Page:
“Perhaps the most important lesson one can teach:
you are someone and you have a right to your life“.
Who gets to decide what the contribution of your life will be?
Natalie Goldberg said, “I went home with the resolve to write what I knew and to trust my own thoughts and feelings and to not look outside myself. I was not in school anymore: I could say what I wanted.”
She recognized she was unconstrained. She was a person outside of other people.
That would be me at thirty. Thirty years old, released from my notions of people-pleasing and attempting to smooth out things that were out of my control. And I recognized I had a voice.
A voice that also liked to write. Walking away from a weekend writing conference, I was determined to write. No one gave me a writing pen. No one told me they saw talent. No one gave me permission. Just write.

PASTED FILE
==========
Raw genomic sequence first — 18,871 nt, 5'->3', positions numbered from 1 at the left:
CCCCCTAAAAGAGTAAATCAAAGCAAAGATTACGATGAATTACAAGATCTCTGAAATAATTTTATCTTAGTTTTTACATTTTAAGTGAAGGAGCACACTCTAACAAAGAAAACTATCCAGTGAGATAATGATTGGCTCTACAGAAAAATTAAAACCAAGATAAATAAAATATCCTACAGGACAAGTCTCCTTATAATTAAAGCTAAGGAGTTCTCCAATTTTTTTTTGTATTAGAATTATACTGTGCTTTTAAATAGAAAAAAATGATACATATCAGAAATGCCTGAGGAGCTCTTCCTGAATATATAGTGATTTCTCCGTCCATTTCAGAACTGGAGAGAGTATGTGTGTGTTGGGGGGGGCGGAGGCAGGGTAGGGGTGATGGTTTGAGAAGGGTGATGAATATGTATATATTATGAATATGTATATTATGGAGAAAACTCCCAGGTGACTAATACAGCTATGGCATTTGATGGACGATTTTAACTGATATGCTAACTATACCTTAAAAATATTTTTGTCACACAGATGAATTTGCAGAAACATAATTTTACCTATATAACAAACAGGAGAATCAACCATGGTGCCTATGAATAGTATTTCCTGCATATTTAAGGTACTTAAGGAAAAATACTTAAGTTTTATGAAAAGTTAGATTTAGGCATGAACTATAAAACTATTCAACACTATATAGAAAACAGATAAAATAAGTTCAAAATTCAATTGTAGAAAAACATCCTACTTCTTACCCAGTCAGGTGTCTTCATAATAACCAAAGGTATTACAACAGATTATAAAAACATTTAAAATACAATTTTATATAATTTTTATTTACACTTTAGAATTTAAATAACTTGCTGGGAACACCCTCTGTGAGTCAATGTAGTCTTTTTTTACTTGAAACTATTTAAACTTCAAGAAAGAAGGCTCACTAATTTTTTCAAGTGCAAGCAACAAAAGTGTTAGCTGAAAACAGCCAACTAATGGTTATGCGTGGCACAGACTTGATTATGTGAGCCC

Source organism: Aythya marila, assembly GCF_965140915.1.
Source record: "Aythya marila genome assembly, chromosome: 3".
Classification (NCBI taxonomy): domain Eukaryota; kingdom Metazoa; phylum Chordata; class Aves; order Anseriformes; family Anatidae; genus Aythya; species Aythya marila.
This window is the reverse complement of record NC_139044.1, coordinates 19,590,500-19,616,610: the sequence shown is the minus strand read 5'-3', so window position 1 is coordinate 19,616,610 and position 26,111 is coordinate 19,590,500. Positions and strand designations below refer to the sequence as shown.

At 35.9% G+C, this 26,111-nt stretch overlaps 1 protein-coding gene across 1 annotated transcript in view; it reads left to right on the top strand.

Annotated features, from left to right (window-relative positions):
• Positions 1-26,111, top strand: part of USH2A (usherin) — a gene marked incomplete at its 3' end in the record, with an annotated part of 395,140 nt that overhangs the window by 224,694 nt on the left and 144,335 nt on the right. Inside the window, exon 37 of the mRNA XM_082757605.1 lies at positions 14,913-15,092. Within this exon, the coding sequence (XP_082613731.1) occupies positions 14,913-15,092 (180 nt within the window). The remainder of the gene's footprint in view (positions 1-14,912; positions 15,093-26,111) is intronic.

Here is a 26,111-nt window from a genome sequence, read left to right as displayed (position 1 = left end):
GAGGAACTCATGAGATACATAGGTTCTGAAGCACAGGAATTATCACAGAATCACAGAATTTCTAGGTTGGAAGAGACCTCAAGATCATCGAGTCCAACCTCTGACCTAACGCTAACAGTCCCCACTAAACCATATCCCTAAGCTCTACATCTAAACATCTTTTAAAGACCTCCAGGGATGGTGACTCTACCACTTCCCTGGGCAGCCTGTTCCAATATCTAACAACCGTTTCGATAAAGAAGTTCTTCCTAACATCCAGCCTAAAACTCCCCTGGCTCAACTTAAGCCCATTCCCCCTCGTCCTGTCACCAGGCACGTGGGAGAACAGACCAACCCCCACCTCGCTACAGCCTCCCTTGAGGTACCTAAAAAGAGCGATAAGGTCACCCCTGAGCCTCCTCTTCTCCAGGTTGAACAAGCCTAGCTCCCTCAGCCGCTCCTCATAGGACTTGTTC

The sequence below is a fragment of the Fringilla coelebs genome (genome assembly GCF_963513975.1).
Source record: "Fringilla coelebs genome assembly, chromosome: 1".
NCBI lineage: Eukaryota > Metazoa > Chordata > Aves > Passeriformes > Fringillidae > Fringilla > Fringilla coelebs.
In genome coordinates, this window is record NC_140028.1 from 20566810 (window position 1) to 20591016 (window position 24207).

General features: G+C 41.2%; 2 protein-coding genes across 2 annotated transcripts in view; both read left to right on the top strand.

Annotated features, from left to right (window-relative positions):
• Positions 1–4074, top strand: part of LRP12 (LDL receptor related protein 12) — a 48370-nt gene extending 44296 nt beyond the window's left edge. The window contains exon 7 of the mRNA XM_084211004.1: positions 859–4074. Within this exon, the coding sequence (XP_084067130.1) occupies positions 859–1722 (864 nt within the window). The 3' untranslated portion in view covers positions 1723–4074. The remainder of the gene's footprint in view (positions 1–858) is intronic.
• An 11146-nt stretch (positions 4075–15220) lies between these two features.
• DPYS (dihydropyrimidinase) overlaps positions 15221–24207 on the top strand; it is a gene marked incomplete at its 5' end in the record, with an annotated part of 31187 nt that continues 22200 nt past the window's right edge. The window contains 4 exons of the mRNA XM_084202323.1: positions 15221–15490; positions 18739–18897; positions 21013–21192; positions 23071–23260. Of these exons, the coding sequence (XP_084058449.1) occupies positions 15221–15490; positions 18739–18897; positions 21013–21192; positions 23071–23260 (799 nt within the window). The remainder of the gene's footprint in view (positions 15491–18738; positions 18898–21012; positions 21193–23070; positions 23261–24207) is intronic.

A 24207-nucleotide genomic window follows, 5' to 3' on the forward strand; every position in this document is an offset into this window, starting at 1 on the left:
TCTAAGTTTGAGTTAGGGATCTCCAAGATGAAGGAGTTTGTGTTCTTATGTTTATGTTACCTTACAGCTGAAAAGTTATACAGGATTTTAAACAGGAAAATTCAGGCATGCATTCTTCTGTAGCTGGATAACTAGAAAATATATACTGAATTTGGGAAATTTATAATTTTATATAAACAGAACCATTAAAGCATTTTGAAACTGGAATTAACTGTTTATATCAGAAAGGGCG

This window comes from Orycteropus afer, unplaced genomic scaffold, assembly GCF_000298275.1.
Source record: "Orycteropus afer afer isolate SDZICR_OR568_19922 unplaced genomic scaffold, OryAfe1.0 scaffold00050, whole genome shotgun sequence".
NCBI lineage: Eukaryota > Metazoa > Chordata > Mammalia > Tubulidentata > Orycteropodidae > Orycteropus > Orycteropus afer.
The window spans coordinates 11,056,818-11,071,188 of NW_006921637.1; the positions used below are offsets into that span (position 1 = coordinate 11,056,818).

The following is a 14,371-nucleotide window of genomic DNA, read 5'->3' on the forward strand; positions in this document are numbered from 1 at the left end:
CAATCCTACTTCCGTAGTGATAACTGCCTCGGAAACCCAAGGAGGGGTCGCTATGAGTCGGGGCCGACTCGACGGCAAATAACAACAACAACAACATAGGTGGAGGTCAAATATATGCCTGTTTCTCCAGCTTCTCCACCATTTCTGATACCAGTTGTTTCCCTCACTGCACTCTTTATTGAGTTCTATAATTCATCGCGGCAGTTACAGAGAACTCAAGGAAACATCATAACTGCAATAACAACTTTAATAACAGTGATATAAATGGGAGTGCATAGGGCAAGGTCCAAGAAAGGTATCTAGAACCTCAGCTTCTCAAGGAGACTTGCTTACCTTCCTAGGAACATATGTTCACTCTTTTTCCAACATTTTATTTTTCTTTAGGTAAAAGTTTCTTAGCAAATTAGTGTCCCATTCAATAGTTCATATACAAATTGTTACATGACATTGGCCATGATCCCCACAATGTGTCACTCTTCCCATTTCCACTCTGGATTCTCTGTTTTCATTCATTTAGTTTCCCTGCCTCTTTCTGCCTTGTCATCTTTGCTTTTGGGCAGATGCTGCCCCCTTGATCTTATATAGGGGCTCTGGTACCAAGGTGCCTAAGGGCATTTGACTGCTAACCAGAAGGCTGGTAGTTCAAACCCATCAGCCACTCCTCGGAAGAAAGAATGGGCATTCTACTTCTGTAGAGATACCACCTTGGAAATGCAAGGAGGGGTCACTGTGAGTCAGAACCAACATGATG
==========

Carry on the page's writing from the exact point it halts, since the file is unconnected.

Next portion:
Anyone who has letters after their name, money in their bank account, loads of followers — are deemed to have made a valuable contribution. We appreciate all of these people who have made a contribution and presence in our world. They often have.
But it wasn’t a handful of people plucked out of the world to be contributors in our generation. We are given that rite of passage because we were born.
We all were created for a reason. Some common reasons. But still unique reasons to each one of us. With internal compellings for different activities and different thought lives, and different approaches — when we’re all playing our part, we contribute a rich abundance to our world.
It seems intuitive: this is your life. With the demands of those around us and the demands we place on ourselves by listening to others’ opinions on our lives, we are not always living our lives, or allowing our voices to come off mute. But we can.
“There are two important days in your life. The first was when you were born. The second was when you found out why.” Terry Tempest Williams